Applyiing How to Read Literature to the Alchemist

1592 Words Sep 14th, 2012 7 Pages
Kiley Dempsey
Ms. Jones
Honors Tenth Grade Literature Composition
04 September 2012
Santiago's Journey
How to Read Literature like a Professor, by Thomas C. Foster, is like painting a picture; with painting the first step is to paint inside the lines, but an advanced artist understands that a picture is made up of not just color, texture, and shapes, but also considers the purpose behind each stroke. Foster brings a different meaning to reading a book and draws attention to the author and his or her intention. While applying Fosters teaching's to Paulo Coelho's The Alchemist, the main character, Santiago's journey becomes more than a journey- it turns into a quest. Simple drinks and foods turn symbolic into acts of communion and while
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Santiago knows that he is the protege and the Alchemist is his mentor, they have respect for each other “How characters are getting along or not getting along” (Foster 80). Drinking wine in a foreign country where it is illegal, is an act of unity and also “Whenever people eat or drink together, it's communion” (Foster 8). To Foster, “Breaking bread is an act of sharing and peace” (8) Santiago and the Alchemist would not have shared their last meal together on the Oasis if they had not wanted a peaceful environment before their journey to come.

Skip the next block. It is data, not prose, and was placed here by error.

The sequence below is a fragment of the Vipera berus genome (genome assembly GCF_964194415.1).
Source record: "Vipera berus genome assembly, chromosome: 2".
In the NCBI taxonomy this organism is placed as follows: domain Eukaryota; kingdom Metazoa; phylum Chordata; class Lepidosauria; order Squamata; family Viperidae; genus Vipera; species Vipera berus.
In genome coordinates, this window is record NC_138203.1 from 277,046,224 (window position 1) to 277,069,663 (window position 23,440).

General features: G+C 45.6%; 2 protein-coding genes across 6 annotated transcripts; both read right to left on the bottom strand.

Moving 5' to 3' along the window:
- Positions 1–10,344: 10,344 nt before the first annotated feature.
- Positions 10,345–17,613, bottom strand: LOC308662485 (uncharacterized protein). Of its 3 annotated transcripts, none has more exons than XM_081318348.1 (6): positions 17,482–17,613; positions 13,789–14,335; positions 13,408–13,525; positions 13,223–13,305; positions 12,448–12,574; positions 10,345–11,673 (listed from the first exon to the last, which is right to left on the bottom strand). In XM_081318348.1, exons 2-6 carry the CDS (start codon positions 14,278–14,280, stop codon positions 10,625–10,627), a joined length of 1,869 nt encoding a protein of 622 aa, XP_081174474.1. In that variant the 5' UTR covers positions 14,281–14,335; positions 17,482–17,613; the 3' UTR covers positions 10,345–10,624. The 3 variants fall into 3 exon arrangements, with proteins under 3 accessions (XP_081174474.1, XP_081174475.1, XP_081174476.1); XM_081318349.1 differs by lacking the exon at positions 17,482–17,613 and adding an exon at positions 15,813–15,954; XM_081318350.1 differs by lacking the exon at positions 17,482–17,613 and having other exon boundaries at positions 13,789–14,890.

At one point, weather becomes vital to Santiago's survival. Santiago and the Alchemist were traveling through the desert to get to the pyramids when they came across tribesman. The tribesman believe that Santiago and the Alchemist are spies. The Alchemist explains that he is “A guide to his friend” (Coelho 139). The tribesman are still curious and proceed to ask about Santiago. The Alchemist says Santiago is an “Alchemist and he understands the forces of nature and wants to show them his extraordinary powers” (Coelho 139). The Alchemist continues explaining that “If he wanted to, he could destroy this camp just with the forces of the wind” (Coelho 140). Santiago spends the next three days trying to control the wind, on the third day the chief came to him wanting to see him turn himself into the wind. Finally, when Santiago and the wind start to talk, Foster's point of
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